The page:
Category: Successful Cases

Successful Application under “Surinder Singh” route

A fantastic result from Oksana Demyanchuk and her team. The client of Sterling & Law Associates applied for entry clearance under Regulation 9 of the Immigration (European Economic Area) Regulations 2016 under “Surinder Singh” route and it was approved within 2 weeks.

Regulation 9 of the EEA Regulation reads as follows:

Family members of British citizens

9.— (1) If the conditions in paragraph (2) are satisfied, these Regulations apply to a person who is the family member (“F”) of a British citizen (“BC”) as though the BC were an EEA national.

(2) The conditions are that—

(a) BC—

(i) is residing in an EEA State as a worker, self-employed person, self-sufficient person or a student, or so resided immediately before returning to the United Kingdom; or

(ii) has acquired the right of permanent residence in an EEA State;

(b) F and BC resided together in the EEA State; and

(c) F and BC’s residence in the EEA State was genuine.

(3) Factors relevant to whether residence in the EEA State is or was genuine include—

(a) whether the centre of BC’s life transferred to the EEA State;

(b) the length of F and BC’s joint residence in the EEA State;

(c) the nature and quality of the F and BC’s accommodation in the EEA State, and whether it is or was BC’s principal residence;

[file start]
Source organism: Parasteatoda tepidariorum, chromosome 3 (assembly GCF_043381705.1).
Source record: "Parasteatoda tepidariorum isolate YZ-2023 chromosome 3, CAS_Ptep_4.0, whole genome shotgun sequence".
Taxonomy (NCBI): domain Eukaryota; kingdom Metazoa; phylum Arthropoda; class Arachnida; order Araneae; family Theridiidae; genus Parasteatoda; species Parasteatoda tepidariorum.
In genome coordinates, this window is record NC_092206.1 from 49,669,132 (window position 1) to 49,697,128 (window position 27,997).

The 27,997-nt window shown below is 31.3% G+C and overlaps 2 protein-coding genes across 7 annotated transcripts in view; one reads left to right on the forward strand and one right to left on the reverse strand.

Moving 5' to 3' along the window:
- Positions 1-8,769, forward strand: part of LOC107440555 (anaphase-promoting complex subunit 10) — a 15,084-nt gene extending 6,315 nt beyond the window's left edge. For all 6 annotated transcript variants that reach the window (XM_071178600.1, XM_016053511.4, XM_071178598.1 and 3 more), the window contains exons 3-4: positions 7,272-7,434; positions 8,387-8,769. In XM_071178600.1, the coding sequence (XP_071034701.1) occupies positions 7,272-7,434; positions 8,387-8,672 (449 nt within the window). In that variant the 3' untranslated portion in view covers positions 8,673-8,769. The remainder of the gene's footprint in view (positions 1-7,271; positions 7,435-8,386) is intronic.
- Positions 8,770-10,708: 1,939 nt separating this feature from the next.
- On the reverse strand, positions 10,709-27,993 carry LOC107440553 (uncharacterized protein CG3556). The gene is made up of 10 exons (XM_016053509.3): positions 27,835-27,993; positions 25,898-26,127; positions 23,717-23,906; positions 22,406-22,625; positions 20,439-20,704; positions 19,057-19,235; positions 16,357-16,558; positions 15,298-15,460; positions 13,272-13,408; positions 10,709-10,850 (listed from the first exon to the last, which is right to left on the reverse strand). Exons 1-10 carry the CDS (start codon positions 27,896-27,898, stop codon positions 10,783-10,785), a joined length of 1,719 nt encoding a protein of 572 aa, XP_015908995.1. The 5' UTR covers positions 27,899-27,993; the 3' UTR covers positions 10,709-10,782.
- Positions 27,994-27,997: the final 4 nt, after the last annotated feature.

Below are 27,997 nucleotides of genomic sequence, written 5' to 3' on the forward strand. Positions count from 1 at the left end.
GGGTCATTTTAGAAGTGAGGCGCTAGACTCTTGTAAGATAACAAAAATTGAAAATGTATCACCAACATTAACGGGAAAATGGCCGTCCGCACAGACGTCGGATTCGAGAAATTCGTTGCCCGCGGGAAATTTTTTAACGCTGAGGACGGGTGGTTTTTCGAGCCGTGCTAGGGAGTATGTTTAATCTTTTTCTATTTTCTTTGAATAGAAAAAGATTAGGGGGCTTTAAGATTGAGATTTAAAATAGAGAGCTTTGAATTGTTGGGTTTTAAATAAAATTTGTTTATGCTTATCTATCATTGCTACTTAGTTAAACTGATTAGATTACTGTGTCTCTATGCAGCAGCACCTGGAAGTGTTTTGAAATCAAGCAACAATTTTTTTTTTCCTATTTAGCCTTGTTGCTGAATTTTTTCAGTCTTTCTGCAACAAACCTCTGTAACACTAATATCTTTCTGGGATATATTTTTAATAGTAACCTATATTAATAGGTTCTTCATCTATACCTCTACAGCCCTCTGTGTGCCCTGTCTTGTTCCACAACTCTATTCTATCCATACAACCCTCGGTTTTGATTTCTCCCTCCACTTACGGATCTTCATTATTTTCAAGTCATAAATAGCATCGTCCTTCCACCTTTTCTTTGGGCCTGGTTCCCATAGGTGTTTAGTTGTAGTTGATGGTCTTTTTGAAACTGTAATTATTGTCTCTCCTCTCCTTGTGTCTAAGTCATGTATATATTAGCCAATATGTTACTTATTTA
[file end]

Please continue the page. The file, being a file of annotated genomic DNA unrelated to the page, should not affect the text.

(d) the degree of F and BC’s integration in the EEA State;

(e) whether F’s first lawful residence in the EU with BC was in the EEA State.

It can be incredibly difficult for an Applicant to show that they and their Sponsor have moved the center of their life to another Member State. However, this was not an issue for our clients, as due to the advice and preparation by Oksana Demyanchuk and her team, their application was successful and entry clearance was granted within 2 weeks!

Should you have any questions regarding EEA Applications under Surinder Singh, or would like a free assessment of your particular personal circumstances, please do not hesitate to contact us.

 

Oksana Demyanchuk

Email: oksana@sterling-law.co.uk

Tel. 020 7822 8535

 

Michael Carter

Email: michael@sterling-law.co.uk

Tel. 020 7822 8535

 

 

UK Immigration & Legal Assistance

For expert advice and assistance in relation to your particular immigration case and to enquire about the immigration and legal fees, please contact our immigration lawyers on Tel. +44(0) 20 7822 8599, Mobile / Viber: +44 (0) 73 0584 8477, e-mail: contact@sterling-law.co.uk or via our online appointment booking form.

Successful appeal following refusal of permanent residence on the ground of marriage of convenience

The client, a national of Ukraine married a Lithuanian citizen. The Ukrainian national was then issued with a 5-year residence document, as a family member of EEA national in 2011. In 2016, the client applied for a permanent residence card on the basis of the same relationship but his application was refused. The ground was that the marriage entered in 2011 was of “convenience”. (Within the terms of Regulation 2 of the Immigration (EEA) Regulations 2006, the Regulations then in force). 

Sterling Law’s experienced lawyers lodged a notice of appeal on behalf of our client. We appealed on the grounds that the Secretary of State had gone against the client’s right to respect for family and private life. There was, therefore, a breach of the duty owed to the client under Community treaties.